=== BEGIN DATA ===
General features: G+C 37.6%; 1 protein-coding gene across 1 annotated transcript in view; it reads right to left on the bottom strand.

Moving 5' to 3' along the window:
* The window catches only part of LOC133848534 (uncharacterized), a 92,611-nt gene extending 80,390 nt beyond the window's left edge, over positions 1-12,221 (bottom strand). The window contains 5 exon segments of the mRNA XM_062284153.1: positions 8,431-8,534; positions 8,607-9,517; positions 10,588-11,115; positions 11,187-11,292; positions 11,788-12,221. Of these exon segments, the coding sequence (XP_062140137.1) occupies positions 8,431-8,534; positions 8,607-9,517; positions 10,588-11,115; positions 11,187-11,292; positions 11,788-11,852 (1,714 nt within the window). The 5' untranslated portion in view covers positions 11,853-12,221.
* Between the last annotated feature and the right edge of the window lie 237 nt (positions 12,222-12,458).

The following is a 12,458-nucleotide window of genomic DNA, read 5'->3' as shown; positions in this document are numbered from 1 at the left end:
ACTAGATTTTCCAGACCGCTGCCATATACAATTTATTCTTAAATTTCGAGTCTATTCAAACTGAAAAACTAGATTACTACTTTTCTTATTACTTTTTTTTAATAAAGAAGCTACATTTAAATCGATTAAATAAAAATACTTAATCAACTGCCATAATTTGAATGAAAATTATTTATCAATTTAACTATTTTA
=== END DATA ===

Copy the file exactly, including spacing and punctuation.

General features: G+C 37.6%; 1 protein-coding gene across 1 annotated transcript in view; it reads right to left on the bottom strand.

Moving 5' to 3' along the window:
* The window catches only part of LOC133848534 (uncharacterized), a 92,611-nt gene extending 80,390 nt beyond the window's left edge, over positions 1-12,221 (bottom strand). The window contains 5 exon segments of the mRNA XM_062284153.1: positions 8,431-8,534; positions 8,607-9,517; positions 10,588-11,115; positions 11,187-11,292; positions 11,788-12,221. Of these exon segments, the coding sequence (XP_062140137.1) occupies positions 8,431-8,534; positions 8,607-9,517; positions 10,588-11,115; positions 11,187-11,292; positions 11,788-11,852 (1,714 nt within the window). The 5' untranslated portion in view covers positions 11,853-12,221.
* Between the last annotated feature and the right edge of the window lie 237 nt (positions 12,222-12,458).

The following is a 12,458-nucleotide window of genomic DNA, read 5'->3' as shown; positions in this document are numbered from 1 at the left end:
ACTAGATTTTCCAGACCGCTGCCATATACAATTTATTCTTAAATTTCGAGTCTATTCAAACTGAAAAACTAGATTACTACTTTTCTTATTACTTTTTTTTAATAAAGAAGCTACATTTAAATCGATTAAATAAAAATACTTAATCAACTGCCATAATTTGAATGAAAATTATTTATCAATTTAACTATTTTA